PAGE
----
Soybeans Options Explained

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Soybeans 101: Nutrition Facts and Health Effects

Soybeans or soya beans (Glycine max) are a type of legume native to eastern Asia.

They are an important component of Asian diets and have been consumed for thousands of years. Today, they are mainly grown in Asia and South and North America.

In Asia, soybeans are often eaten whole, but heavily processed soy products are much more common in Western countries.

Various soy products are available, including soy flour, soy protein, tofu, soy milk, soy sauce, and soybean oil.

Soybeans contain antioxidants and phytonutrients that are linked to various health benefits. However, concerns have been raised about potential adverse effects.

This article tells you everything you need to know about soybeans.

Soybeans are mainly composed of protein but also contain good amounts of carbs and fat.

The nutrition facts for 3.5 ounces (100 grams) of boiled soybeans are ( 1 ):

  • Calories: 173
  • Water: 63%
  • Protein: 16.6 grams
  • Carbs: 9.9 grams
  • Sugar: 3 grams
  • Fiber: 6 grams
  • Fat: 9 grams
    • Saturated: 1.3 grams
    • Monounsaturated: 1.98 grams
    • Polyunsaturated: 5.06 grams
    • Omega-3: 0.6 grams
    • Omega-6: 4.47 g

Protein

Soybeans are among the best sources of plant-based protein.

The protein content of soybeans is 36–56% of the dry weight ( 2 , 3 , 4 ).

One cup (172 grams) of boiled soybeans boasts around 29 grams of protein ( 5 ).

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The nutritional value of soy protein is good, although the quality is not quite as high as animal protein ( 6 ).

The main types of protein in soybeans are glycinin and conglycinin, which make up approximately 80% of the total protein content. These proteins may trigger allergic reactions in some people ( 4 , 7 ).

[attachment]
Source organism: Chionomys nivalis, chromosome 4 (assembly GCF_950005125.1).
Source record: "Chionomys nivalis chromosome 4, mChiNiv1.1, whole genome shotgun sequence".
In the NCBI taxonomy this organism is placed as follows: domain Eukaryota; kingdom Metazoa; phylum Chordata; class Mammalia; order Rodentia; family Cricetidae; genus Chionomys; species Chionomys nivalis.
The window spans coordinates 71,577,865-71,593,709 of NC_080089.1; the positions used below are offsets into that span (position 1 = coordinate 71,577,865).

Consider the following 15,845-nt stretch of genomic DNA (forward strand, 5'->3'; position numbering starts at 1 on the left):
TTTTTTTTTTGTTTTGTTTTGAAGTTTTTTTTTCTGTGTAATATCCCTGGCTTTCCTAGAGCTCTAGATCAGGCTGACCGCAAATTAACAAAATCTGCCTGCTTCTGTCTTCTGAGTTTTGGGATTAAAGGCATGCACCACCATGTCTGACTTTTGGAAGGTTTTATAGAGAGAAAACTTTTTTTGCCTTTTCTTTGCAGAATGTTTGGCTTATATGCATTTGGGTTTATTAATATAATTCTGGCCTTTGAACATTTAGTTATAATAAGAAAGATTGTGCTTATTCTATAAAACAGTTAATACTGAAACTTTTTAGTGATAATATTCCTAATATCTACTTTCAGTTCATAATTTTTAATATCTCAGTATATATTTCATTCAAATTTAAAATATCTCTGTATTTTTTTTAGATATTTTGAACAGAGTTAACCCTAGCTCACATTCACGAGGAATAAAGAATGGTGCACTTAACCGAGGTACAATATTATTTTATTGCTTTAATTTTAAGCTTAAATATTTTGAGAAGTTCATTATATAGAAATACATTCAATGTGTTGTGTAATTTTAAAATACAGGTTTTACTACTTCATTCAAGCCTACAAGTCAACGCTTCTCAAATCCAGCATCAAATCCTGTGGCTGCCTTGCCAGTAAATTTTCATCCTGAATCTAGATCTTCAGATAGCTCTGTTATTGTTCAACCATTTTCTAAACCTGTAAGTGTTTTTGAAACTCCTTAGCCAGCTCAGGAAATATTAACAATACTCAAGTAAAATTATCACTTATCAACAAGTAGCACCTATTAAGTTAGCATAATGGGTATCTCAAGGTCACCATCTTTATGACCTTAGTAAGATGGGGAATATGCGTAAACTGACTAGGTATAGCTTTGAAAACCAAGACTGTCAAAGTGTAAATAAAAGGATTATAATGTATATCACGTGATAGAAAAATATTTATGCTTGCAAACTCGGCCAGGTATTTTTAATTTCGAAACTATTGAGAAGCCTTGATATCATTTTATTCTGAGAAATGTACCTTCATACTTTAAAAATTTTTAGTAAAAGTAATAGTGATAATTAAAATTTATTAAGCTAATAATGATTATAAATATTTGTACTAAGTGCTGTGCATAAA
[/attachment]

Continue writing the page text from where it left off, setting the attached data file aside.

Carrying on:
Consumption of soy protein has been linked with a modest decrease in cholesterol levels ( 8 , 9 , 10 ).

Soybeans are classified as oilseeds and used to make soybean oil.

The fat content is approximately 18% of the dry weight — mainly polyunsaturated and monounsaturated fatty acids, with small amounts of saturated fat ( 11 ).

The predominant type of fat in soybeans is linoleic acid, accounting for approximately 50% of the total fat content.

Carbs

Being low in carbs, whole soybeans are very low on the glycemic index (GI), which is a measure of how foods affect the rise in blood sugar after a meal (12).

This low GI makes soybeans suitable for people with diabetes.

Fiber

Soybeans contain a fair amount of both soluble and insoluble fiber.

The insoluble fibers are mainly alpha-galactosides, which may cause flatulence and diarrhea in sensitive individuals ( 13 , 14 ).

Alpha-galactosides belong to a class of fibers called FODMAPs, which may exacerbate the symptoms of irritable bowel syndrome (IBS) ( 15 ).

Despite causing unpleasant side effects in some people, soluble fibers in soybeans are generally considered healthy.

They are fermented by bacteria in your colon, leading to the formation of short-chain fatty acids (SCFAs), which may improve gut health and reduce your risk of colon cancer ( 16 , 17 ).

SUMMARY Soybeans are a very rich source of plant-based protein and fat. What’s more, their high fiber content is good for your gut health.

Soybeans are a good source of various vitamins and minerals, including ( 1 ):

  • Molybdenum. Soybeans are rich in molybdenum, an essential trace element primarily found in seeds, grains, and legumes ( 18 ).
  • Vitamin K1. The form of vitamin K found in legumes is known as phylloquinone. It plays an important role in blood clotting ( 19 ).
  • Folate. Also known as vitamin B9, folate has various functions in your body and is considered particularly important during pregnancy ( 20 ).
  • Copper. Dietary intake of copper is often low in Western populations. Deficiency may have adverse effects on heart health ( 21 ).